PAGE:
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Employment lawyer Nick Hall: What are the legal rights in The Color Purple row?

Seyi Omooba as Nettie in a concert performance of The Color Purple at Cadigan Hall in 2017. Photo: Scott Rylander Seyi Omooba as Nettie in a concert performance of The Color Purple at Cadigan Hall in 2017. Photo: Scott Rylander
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The story of The Color Purple last week could have been a question set by an examiner for would-be lawyers studying employment law. While we do not know the exact circumstances of that particular situation, it brings to mind the Supreme Court case of Lee v Ashers Baking Co Ltd, a case based on sexual orientation discrimination laws versus the freedom to express religious views.

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This became a national story when a bakery refused to provide a cake iced with “Support Gay Marriage” due to the bakers’ objection to gay marriage on religious grounds. A claim of unlawful discrimination on the grounds of sexual orientation was brought against the bakers.

There were two conflicting rights; those of the bakers to express their religious beliefs, and the rights of customers not to be treated less favourably because of their sexual orientation.

The Supreme Court found that the bakers had not acted unlawfully. The court said that the claim against them must fail; due to their religion, they wouldn’t ice a cake with those words whether the customer was homosexual, heterosexual or otherwise.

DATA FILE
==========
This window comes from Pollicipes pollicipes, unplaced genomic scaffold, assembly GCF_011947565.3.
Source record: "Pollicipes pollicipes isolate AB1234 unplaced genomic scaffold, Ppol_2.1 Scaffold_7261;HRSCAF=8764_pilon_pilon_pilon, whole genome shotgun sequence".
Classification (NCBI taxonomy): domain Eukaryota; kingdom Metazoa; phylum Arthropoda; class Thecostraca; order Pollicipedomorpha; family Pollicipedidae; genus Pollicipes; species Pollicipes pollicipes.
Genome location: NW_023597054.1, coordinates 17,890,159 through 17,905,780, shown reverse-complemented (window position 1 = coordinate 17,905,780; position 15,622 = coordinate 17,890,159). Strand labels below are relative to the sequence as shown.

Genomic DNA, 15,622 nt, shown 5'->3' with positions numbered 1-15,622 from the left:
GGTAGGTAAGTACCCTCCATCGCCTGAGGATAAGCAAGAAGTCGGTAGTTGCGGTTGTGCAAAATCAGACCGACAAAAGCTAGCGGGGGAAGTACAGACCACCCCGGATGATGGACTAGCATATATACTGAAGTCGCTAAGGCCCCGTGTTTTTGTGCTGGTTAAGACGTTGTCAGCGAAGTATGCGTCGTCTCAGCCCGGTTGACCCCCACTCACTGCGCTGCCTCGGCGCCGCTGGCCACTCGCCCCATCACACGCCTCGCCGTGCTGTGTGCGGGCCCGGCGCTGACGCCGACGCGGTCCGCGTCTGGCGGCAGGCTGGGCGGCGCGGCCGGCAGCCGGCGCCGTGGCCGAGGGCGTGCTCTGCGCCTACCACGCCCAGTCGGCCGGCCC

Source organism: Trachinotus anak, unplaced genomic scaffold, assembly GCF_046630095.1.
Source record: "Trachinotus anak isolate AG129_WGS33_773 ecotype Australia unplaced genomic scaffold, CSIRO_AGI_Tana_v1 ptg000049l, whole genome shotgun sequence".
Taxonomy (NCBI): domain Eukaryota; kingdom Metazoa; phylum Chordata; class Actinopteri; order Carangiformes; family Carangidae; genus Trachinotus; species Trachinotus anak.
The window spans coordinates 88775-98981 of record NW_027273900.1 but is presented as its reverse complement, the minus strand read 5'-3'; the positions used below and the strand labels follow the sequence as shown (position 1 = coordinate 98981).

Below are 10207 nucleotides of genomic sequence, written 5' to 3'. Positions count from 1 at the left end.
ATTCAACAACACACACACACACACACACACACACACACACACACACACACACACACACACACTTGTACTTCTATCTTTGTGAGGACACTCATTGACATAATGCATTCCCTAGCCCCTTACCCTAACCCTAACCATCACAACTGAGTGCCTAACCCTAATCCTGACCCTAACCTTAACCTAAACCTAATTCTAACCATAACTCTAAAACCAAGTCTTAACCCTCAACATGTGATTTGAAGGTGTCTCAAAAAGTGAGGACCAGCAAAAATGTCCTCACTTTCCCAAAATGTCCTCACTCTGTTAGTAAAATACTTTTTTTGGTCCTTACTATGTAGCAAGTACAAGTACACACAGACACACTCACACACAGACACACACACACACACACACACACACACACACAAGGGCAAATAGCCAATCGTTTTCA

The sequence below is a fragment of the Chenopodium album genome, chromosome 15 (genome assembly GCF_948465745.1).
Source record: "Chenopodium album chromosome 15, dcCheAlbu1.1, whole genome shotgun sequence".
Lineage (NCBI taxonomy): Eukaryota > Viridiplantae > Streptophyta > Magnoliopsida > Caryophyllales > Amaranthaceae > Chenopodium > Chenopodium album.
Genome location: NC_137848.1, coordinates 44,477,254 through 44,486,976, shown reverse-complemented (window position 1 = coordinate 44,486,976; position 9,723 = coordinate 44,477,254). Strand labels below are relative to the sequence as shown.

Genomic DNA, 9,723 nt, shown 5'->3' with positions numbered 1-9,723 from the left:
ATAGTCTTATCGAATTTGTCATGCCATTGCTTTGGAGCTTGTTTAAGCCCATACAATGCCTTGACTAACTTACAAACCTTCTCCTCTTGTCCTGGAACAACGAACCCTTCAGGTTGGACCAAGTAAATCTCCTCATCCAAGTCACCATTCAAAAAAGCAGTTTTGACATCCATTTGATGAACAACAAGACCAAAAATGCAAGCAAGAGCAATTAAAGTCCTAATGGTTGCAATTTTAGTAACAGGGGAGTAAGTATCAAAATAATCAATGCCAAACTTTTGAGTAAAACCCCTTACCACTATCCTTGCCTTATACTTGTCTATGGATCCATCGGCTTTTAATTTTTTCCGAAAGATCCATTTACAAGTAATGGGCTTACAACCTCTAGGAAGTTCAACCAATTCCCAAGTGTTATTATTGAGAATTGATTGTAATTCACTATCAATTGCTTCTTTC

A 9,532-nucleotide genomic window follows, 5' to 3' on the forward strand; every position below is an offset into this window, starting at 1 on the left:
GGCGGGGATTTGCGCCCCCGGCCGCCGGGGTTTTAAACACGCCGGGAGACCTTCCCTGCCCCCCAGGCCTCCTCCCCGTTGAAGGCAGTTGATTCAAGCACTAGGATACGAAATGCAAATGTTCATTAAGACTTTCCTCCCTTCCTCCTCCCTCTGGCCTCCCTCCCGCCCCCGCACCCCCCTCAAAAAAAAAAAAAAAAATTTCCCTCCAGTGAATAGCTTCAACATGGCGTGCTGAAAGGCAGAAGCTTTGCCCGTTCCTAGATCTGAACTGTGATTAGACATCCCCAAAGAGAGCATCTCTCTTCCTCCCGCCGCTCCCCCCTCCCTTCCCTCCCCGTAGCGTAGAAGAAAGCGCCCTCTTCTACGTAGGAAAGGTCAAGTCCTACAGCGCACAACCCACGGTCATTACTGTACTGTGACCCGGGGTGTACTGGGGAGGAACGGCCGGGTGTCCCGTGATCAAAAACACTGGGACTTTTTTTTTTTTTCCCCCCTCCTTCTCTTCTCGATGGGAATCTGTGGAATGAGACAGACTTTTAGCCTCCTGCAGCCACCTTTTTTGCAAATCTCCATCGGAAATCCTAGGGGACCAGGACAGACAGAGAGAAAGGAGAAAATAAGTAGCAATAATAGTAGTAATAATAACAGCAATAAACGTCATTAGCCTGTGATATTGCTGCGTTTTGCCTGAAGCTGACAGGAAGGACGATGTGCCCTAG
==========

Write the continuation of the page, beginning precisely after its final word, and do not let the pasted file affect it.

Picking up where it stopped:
There is also the principle of freedom of speech. Surely anyone can express their own, honestly held belief on any subject? The simple answer is that they can – provided that the law does not otherwise prohibit it.

Our laws have numerous prohibitions and restrictions on what a person cannot do and say, which are usually obvious. Cases such as Lee, however, which took some lawyers by surprise, show that it isn’t always straightforward.

What protection does someone who wishes to express an opinion really have? In the employment law context, much will depend on whether the person is an employee, self-employed and performing services under a contract personally, or something in-between called a “worker” – one who is neither an employee or genuinely self-employed: think of the Uber cases that have been reported during the last few years.

Employees may have protection from unfair dismissal, if of course they have been dismissed. Being dismissed for expressing an honestly held view may sometimes be an unfair dismissal, sometimes not. However, unless the dismissal falls within an exception, such as being linked with whistleblowing, the employee needs to have been employed by the same employer for two years to have this type of protection.

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“Workers” and self-employed people working under a personal contract don’t have this protection, though they may have the same rights not to be unlawfully discriminated against as if they were employees – so for example on the grounds of their sex, race, disability, sexual orientation and religious beliefs.

In the acting world, an individual may sometimes be an employee for employment protection purposes and have “full” rights. However, how many actors will stay with the same “employer” for two continuous years?

Even if they are either “workers” or self-employed, they still have rights not to be discriminated against.

Whether they are employees, workers or self-employed, the question will always be whether any perceived unfairness or discrimination is, legally, unlawful, and any examiner who sets such a question will expect the student lawyers to address all the numerous, complex and sometimes conflicting issues that this area throws up.

Nick Hall is a solicitor and Partner at Hewitsons LLP, Solicitors, specialising in employment law. He heads the employment team at Hewitsons and advises on all aspects of contentious and non-contentious employment law and practice

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